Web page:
Crime Author Anne Perry Murdered Her Best Friend's Mother As A Teen

Have you ever wondered where award-winning mystery author Anne Perry finds inspiration for her novels? She doesn't have to look any further than her own past. Perry is a crime novelist who killed as a teenager. In 1954, Anne Perry, formerly Juliet Hulme, and her best friend Pauline Parker murdered Pauline's mother, Honora Rieper, near Christchurch, New Zealand. The murder was vicious, and the girls appeared to show little remorse after they committed the crime.

While Anne Perry isn't the only notable person who has killed, the Parker-Hulme murder case, brought into the spotlight by the film Heavenly Creatures, is notorious. The teenage best friends were so obsessively close to one another that when Pauline's mom wouldn't let her move to South Africa with Juliet, the pair decided to kill her. After serving five years in jail, Hulme changed her name and reinvented herself as a bestselling novelist named Anne Perry, but the story of her murderous past is truly dark.

  • They Distracted Pauline's Mom, Then Hit Her Over The Head With A Brick
    Photo: Heavenly Creatures / Amazon

    They Distracted Pauline's Mom, Then Hit Her Over The Head With A Brick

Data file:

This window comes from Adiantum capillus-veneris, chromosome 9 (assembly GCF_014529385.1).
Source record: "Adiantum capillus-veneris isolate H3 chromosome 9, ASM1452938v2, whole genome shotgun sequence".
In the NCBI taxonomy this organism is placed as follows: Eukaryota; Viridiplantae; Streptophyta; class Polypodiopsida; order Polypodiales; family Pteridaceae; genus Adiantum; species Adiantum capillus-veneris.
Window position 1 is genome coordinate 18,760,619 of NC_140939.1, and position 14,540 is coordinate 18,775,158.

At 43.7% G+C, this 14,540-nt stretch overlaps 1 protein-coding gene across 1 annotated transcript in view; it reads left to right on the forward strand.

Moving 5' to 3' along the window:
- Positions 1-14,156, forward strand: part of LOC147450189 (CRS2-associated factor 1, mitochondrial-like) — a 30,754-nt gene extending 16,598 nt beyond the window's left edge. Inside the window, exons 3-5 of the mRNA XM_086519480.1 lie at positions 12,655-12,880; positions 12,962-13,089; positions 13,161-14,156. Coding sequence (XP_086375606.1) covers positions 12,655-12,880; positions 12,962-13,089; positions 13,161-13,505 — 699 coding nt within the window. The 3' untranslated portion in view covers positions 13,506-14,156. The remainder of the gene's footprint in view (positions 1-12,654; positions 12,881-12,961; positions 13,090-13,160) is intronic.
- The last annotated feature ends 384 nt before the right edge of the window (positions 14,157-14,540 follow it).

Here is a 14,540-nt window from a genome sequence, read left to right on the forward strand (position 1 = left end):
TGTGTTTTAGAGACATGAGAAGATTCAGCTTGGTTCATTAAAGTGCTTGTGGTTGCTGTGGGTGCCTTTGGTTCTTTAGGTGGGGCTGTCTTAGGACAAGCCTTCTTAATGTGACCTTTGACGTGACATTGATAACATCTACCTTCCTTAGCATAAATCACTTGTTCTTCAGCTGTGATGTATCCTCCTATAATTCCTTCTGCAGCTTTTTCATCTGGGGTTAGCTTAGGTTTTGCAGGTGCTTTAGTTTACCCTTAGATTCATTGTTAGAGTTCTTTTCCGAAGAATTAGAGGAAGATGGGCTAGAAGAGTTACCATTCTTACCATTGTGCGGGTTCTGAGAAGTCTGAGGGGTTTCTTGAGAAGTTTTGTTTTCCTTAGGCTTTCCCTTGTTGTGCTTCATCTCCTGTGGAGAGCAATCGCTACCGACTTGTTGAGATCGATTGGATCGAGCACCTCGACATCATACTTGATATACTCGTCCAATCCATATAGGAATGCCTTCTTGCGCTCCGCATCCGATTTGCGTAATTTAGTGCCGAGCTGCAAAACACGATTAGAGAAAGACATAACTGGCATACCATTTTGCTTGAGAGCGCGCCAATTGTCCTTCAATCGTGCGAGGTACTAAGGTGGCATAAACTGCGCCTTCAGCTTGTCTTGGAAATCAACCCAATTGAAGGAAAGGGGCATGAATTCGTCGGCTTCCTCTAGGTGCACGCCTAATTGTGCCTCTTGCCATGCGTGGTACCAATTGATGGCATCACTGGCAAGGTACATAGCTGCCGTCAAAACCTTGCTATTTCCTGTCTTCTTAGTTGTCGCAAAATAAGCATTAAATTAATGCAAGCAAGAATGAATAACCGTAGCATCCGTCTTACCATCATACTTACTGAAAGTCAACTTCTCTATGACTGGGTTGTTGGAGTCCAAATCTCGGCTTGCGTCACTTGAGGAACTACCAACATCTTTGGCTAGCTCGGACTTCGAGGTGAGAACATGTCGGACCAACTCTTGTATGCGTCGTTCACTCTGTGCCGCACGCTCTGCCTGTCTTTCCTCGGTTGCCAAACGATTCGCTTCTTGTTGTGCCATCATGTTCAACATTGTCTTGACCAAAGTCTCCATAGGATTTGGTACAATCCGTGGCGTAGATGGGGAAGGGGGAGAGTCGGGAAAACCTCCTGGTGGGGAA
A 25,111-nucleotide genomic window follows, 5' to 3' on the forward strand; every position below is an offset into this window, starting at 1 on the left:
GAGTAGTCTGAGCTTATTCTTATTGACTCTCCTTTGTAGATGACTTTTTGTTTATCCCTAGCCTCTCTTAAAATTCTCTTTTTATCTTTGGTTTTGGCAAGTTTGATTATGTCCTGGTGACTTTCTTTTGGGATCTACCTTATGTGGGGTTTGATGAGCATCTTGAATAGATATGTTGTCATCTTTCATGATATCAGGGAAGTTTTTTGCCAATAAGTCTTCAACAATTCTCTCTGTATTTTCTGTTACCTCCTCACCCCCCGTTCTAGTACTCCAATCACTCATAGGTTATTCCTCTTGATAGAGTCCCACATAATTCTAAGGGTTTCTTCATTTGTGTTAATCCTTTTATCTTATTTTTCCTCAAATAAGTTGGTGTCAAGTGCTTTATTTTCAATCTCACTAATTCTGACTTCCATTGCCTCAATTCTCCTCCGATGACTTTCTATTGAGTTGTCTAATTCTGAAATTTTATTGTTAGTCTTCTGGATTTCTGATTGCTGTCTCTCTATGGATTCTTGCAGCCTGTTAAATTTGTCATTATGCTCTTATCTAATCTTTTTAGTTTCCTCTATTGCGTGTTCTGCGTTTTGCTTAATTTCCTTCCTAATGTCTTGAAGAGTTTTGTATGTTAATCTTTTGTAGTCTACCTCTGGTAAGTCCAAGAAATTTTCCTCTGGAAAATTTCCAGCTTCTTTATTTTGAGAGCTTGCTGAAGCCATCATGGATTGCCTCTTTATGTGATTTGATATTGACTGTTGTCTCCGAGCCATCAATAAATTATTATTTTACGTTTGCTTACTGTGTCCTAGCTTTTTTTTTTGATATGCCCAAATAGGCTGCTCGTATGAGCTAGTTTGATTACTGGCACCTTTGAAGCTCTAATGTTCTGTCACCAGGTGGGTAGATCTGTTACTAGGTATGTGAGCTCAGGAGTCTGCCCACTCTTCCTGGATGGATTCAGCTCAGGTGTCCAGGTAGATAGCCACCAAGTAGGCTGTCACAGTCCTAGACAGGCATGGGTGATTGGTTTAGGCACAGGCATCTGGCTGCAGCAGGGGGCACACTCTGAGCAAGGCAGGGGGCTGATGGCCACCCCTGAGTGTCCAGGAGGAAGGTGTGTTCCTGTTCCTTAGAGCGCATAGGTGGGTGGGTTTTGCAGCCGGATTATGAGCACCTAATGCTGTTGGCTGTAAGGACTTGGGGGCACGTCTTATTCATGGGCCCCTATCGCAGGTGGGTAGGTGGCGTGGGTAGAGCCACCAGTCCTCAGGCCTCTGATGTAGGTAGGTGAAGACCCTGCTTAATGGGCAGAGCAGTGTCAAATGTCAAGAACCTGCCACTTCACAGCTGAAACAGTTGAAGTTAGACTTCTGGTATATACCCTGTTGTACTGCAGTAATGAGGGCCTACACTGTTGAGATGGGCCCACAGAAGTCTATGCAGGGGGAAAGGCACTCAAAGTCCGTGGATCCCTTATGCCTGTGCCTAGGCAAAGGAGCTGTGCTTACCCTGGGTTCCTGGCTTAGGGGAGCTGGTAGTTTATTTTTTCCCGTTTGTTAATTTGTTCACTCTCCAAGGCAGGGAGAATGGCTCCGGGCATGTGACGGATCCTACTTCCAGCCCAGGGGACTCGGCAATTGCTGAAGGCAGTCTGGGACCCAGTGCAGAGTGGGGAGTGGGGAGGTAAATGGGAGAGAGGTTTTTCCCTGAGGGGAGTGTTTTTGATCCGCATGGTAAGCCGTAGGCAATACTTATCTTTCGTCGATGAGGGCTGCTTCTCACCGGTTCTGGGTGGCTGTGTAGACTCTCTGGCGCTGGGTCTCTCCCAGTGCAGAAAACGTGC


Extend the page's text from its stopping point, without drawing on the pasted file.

Pauline and Juliet plotted to murder Honora Rieper, Pauline's mother, when she wouldn't allow Pauline to move to South Africa with Juliet. On June 22, 1945, the trio had refreshments at a tea kiosk in Victoria Park and went for a walk in the Cashmere Hills near Christchurch, New Zealand. Juliet dropped a pink pebble on the path to distract Pauline's mother, and when Honora bent over to pick it up, the girls attacked.

    They were carrying half a brick wrapped in newspaper. They placed it in a stocking and used the weapon to bludgeon Honora.

  • The Girls Laughed After They Washed The Blood From Their Faces
    Photo: Heavenly Creatures / Amazon

    The Girls Laughed After They Washed The Blood From Their Faces

    After the murder, Juliet and Pauline ran back to the tea kiosk in Victoria Park where they dined with Honora only moments earlier. They announced to the owner of the stand, Agnes Ritchie, that Pauline's mother was covered in blood.

    The pair told Ritchie that Honora tripped on a plank and that "her head kept banging and bumping as she fell." Ritchie says she heard the girls laughing as they washed the blood from their faces. Doctors found 45 wounds on Honora's body, which were concentrated around her head and neck.

    The female officer who escorted the pair to court overhead Juliet say "The old girl took a bit more killing than we thought." The officer asked her to repeat what she said, and Juliet shot back, "Oh aren't we the perfect little policewoman."

  • The Two Teenage Girls Were Completely Obsessed With Each Other
    Photo: Anonymous / Murderpedia

    The Two Teenage Girls Were Completely Obsessed With Each Other

    Juliet and Pauline's bond was so intense that many believed they were romantically involved. They rejected their parent's Christian beliefs and together imagined and worshipped their own saints—they believed that they had access to another dimension called the Fourth World, which they were able to access because their friendship provided them with the spiritual enlightenment to do so.